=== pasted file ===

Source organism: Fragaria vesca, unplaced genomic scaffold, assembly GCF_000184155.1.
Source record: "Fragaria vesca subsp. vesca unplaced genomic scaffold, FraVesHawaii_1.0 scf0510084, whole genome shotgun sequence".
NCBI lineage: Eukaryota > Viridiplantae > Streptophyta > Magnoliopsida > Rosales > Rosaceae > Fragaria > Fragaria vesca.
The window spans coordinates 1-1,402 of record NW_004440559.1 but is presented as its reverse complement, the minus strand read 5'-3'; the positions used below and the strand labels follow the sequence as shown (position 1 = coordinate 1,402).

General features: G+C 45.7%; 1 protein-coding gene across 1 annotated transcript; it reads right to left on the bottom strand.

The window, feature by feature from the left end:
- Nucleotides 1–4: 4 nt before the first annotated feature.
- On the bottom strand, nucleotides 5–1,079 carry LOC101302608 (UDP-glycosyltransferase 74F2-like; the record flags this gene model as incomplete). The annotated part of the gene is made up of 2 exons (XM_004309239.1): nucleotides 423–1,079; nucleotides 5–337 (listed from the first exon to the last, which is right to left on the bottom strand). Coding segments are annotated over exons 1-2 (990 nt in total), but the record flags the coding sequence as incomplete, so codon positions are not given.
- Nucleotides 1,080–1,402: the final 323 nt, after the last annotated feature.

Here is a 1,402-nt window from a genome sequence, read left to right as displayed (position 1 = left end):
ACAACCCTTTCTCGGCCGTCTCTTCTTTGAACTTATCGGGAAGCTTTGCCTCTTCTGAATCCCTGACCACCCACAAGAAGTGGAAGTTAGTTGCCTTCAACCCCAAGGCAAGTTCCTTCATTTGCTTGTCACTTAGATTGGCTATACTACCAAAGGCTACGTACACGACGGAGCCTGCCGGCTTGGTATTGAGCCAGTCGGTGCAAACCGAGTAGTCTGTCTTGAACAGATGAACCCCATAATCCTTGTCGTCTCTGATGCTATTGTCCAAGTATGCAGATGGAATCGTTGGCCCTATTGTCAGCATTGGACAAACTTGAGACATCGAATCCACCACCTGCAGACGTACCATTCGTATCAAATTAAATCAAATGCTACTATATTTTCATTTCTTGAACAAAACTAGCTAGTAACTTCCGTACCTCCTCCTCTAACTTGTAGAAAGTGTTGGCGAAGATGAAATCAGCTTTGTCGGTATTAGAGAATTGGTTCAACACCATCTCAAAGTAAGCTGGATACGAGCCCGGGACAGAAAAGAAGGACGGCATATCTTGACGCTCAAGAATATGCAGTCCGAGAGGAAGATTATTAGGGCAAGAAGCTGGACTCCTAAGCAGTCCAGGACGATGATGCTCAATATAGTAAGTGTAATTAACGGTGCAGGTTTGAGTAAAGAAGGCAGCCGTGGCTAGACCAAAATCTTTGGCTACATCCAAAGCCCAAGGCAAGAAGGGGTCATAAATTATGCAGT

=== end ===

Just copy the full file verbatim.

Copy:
Source organism: Fragaria vesca, unplaced genomic scaffold, assembly GCF_000184155.1.
Source record: "Fragaria vesca subsp. vesca unplaced genomic scaffold, FraVesHawaii_1.0 scf0510084, whole genome shotgun sequence".
NCBI lineage: Eukaryota > Viridiplantae > Streptophyta > Magnoliopsida > Rosales > Rosaceae > Fragaria > Fragaria vesca.
The window spans coordinates 1-1,402 of record NW_004440559.1 but is presented as its reverse complement, the minus strand read 5'-3'; the positions used below and the strand labels follow the sequence as shown (position 1 = coordinate 1,402).

General features: G+C 45.7%; 1 protein-coding gene across 1 annotated transcript; it reads right to left on the bottom strand.

The window, feature by feature from the left end:
- Nucleotides 1–4: 4 nt before the first annotated feature.
- On the bottom strand, nucleotides 5–1,079 carry LOC101302608 (UDP-glycosyltransferase 74F2-like; the record flags this gene model as incomplete). The annotated part of the gene is made up of 2 exons (XM_004309239.1): nucleotides 423–1,079; nucleotides 5–337 (listed from the first exon to the last, which is right to left on the bottom strand). Coding segments are annotated over exons 1-2 (990 nt in total), but the record flags the coding sequence as incomplete, so codon positions are not given.
- Nucleotides 1,080–1,402: the final 323 nt, after the last annotated feature.

Here is a 1,402-nt window from a genome sequence, read left to right as displayed (position 1 = left end):
ACAACCCTTTCTCGGCCGTCTCTTCTTTGAACTTATCGGGAAGCTTTGCCTCTTCTGAATCCCTGACCACCCACAAGAAGTGGAAGTTAGTTGCCTTCAACCCCAAGGCAAGTTCCTTCATTTGCTTGTCACTTAGATTGGCTATACTACCAAAGGCTACGTACACGACGGAGCCTGCCGGCTTGGTATTGAGCCAGTCGGTGCAAACCGAGTAGTCTGTCTTGAACAGATGAACCCCATAATCCTTGTCGTCTCTGATGCTATTGTCCAAGTATGCAGATGGAATCGTTGGCCCTATTGTCAGCATTGGACAAACTTGAGACATCGAATCCACCACCTGCAGACGTACCATTCGTATCAAATTAAATCAAATGCTACTATATTTTCATTTCTTGAACAAAACTAGCTAGTAACTTCCGTACCTCCTCCTCTAACTTGTAGAAAGTGTTGGCGAAGATGAAATCAGCTTTGTCGGTATTAGAGAATTGGTTCAACACCATCTCAAAGTAAGCTGGATACGAGCCCGGGACAGAAAAGAAGGACGGCATATCTTGACGCTCAAGAATATGCAGTCCGAGAGGAAGATTATTAGGGCAAGAAGCTGGACTCCTAAGCAGTCCAGGACGATGATGCTCAATATAGTAAGTGTAATTAACGGTGCAGGTTTGAGTAAAGAAGGCAGCCGTGGCTAGACCAAAATCTTTGGCTACATCCAAAGCCCAAGGCAAGAAGGGGTCATAAATTATGCAGT